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Politics House Democrats charge ahead with bills likely to stall Senate

17:51  02 march  2021
17:51  02 march  2021 Source:   cbsnews.com

Minimum wage increase imperiled in covid relief bill by Senate official’s ruling

  Minimum wage increase imperiled in covid relief bill by Senate official’s ruling The guidance from the parliamentarian, Elizabeth MacDonough, was communicated privately to key Senate offices and confirmed by aides in both parties. It could be a major setback for liberals hoping to use Biden’s $1.9 trillion relief bill as the vehicle for their long-sought goal of raising the federal minimum wage from its current level of $7.25 an hour. And it could create divisions in the party as some push Democratic leaders for dramatic action to get around the parliamentarian’s ruling. Democrats had been anxiously awaiting the decision, but their next steps are not clear. Liberals are already pressuring Senate Majority Leader Charles E.

Washington — House Democrats are pursuing an ambitious agenda to approve several progressive bills supported by President Biden in the coming weeks, but these measures face an uncertain future in the evenly divided Senate, where most legislation will require support from Republicans to advance.

a large tall tower with a clock at the top of a building: House Expected To Vote On $1.9 Trillion Covid-19 Relief Bill © Bloomberg House Expected To Vote On $1.9 Trillion Covid-19 Relief Bill

The House is expected vote on H.R. 1, a comprehensive election reform bill, later this week. It is also expected to take up a wide-ranging policing reform bill, a gun control measure and a labor bill protecting union organizing rights. This comes after the House approved the Equality Act last week, a bill that would enshrine legal protections for LGBTQ Americans.

Democrats wrong to attack Senate parliamentarian

  Democrats wrong to attack Senate parliamentarian The path forward on the minimum wage is not procedural wizardry but leveraging the proposal’s broad public popularity.Democrats have known all along that some provisions they wanted to include in the relief bill might not meet the requirements for budget reconciliation. Chief among these was their proposed stepped increase in the minimum wage to $15 per hour. Superficially, that looks more like a regulatory initiative rather than a fiscal one.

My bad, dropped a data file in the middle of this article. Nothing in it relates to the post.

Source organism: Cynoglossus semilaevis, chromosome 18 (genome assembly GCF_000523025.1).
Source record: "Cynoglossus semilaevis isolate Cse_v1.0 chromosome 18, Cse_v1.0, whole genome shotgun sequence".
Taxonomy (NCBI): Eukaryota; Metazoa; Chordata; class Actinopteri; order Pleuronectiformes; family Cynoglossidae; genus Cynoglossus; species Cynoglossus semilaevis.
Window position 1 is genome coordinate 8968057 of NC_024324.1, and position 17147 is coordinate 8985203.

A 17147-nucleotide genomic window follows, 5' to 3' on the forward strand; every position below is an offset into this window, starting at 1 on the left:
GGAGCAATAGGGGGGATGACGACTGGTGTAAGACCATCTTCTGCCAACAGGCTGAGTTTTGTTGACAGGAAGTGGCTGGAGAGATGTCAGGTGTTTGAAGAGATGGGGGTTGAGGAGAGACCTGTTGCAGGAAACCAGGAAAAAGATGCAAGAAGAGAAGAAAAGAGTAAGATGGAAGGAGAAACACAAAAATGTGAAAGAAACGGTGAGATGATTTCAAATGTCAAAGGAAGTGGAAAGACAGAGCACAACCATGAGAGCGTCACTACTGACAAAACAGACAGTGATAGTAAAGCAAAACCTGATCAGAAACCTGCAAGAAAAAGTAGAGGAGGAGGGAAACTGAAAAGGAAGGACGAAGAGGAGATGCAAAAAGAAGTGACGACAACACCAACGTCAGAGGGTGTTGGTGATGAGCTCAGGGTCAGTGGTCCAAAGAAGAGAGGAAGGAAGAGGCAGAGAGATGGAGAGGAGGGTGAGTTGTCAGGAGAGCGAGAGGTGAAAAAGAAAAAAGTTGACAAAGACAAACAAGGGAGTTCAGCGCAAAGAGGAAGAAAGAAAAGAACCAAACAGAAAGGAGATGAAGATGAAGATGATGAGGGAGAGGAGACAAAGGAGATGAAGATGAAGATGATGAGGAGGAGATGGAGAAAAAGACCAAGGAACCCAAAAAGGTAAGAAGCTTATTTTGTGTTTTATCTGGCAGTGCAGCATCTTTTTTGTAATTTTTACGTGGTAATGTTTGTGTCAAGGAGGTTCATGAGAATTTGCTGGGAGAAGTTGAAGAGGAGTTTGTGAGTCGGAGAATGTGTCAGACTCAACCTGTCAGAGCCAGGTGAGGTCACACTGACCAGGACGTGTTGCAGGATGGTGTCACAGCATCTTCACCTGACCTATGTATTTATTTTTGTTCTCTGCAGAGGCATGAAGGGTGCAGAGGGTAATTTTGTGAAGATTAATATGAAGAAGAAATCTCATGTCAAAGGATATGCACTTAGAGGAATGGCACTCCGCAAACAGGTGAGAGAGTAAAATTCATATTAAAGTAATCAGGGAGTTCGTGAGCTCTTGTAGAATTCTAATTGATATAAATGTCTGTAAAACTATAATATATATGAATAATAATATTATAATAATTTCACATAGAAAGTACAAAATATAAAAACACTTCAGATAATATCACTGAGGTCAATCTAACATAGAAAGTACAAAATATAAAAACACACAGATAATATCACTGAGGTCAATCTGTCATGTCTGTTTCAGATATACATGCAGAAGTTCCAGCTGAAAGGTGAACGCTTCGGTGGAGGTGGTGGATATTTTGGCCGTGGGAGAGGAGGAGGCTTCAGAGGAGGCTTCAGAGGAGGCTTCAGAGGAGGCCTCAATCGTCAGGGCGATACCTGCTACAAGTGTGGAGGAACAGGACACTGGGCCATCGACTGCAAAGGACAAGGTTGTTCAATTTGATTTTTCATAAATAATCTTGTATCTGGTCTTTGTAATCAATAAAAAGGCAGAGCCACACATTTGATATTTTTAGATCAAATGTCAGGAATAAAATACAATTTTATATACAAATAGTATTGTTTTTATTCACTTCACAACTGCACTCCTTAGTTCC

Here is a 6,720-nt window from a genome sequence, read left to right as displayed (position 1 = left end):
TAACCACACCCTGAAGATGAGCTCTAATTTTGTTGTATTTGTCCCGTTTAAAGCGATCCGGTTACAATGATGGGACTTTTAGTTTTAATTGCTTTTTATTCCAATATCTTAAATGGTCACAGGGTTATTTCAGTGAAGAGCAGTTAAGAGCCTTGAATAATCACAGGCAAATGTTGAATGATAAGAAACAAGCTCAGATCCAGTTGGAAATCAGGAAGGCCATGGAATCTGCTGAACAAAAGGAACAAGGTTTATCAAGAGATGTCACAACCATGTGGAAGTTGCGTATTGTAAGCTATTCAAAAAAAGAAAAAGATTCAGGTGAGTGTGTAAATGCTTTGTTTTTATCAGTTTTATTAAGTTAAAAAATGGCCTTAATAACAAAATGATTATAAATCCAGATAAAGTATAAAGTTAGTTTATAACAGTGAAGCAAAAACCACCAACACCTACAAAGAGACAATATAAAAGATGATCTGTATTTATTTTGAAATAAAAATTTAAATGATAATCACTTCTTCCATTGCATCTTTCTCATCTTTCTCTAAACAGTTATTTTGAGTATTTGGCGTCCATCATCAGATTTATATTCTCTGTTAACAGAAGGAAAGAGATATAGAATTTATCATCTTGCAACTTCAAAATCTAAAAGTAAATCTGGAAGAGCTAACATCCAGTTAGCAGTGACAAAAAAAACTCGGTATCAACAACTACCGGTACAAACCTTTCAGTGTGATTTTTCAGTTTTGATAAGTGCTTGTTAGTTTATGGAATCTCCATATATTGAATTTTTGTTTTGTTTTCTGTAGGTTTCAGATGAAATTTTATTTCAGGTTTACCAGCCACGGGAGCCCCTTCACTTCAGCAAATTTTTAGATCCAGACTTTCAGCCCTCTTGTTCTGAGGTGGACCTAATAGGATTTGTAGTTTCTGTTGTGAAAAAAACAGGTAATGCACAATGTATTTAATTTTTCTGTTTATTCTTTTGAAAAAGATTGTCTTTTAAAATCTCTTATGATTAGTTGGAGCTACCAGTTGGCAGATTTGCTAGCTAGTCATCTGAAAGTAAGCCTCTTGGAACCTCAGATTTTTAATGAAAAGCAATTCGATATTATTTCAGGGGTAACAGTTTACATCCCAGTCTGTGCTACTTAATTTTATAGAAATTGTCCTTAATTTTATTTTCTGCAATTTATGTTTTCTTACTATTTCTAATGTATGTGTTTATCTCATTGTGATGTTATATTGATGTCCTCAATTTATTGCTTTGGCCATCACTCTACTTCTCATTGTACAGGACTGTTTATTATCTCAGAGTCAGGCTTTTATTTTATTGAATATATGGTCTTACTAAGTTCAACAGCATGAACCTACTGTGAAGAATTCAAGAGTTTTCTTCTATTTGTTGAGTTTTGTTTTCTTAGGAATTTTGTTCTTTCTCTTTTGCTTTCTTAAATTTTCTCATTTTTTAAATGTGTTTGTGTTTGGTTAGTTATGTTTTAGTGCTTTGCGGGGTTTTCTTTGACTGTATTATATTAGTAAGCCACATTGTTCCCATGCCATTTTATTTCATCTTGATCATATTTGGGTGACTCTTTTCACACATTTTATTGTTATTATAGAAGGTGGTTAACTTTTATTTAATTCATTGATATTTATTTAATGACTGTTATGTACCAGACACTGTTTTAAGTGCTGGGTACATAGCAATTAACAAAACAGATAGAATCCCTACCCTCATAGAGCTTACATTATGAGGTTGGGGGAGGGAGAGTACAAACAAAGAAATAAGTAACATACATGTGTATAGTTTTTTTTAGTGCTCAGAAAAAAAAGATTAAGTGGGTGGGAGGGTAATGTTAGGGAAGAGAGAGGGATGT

Several of these measures have previously passed in the House but stalled in the Senate, as then-Majority Leader Mitch McConnell refused to bring them to the floor for consideration. Speaker Nancy Pelosi had referred to McConnell as the "grim reaper," overseeing the "legislative graveyard" of the Senate. However, even with Democrats now nominally in control of the Senate, many of these bills still face an uncertain future.

Democrats have the narrowest possible majority in the Senate, with 50 seats and Vice President Kamala Harris casting any tie-breaking vote. But most legislation in the Senate requires 60 votes to advance, meaning that Democrats would need support from at least 10 Republicans.

Biden's relief bill isn't getting bipartisan support like previous stimulus bills. What do Republicans dislike so much?

  Biden's relief bill isn't getting bipartisan support like previous stimulus bills. What do Republicans dislike so much? All Senate Republicans voted against even starting debate on the $1.9 trillion measure on Thursday.The legislation, dubbed the American Rescue Plan, which the Senate started debating Thursday, is getting a partisan reception in Congress. Democrats want it passed soon, but little to no Republican members of Congress have so far voiced support.

Progressives have pushed for Senate Democrats to eliminate the legislative filibuster, which would allow legislation to advance with a simple majority of votes. But getting rid of the filibuster would also require 51 votes, and at least two Democrats have expressed opposition to taking this action, colloquially known as the "nuclear option."

Senator Joe Manchin of West Virginia, one of the most moderate Democrats in the Senate who now has the power to almost single-handedly block many progressive priorities, has been particularly vehement in his opposition to eliminating the filibuster.

"Never! Jesus Christ! What don't you understand about never?" Manchin said Monday when asked by reporters if he would change his mind about invoking the nuclear option.

Joe Manchin wearing a suit and tie: Senator Joe Manchin, a Democrat from West Virginia, speaks during a hearing on Wednesday, February 24, 2021. / Credit: Leigh Vogel/UPI/Bloomberg via Getty Images © Provided by CBS News Senator Joe Manchin, a Democrat from West Virginia, speaks during a hearing on Wednesday, February 24, 2021. / Credit: Leigh Vogel/UPI/Bloomberg via Getty Images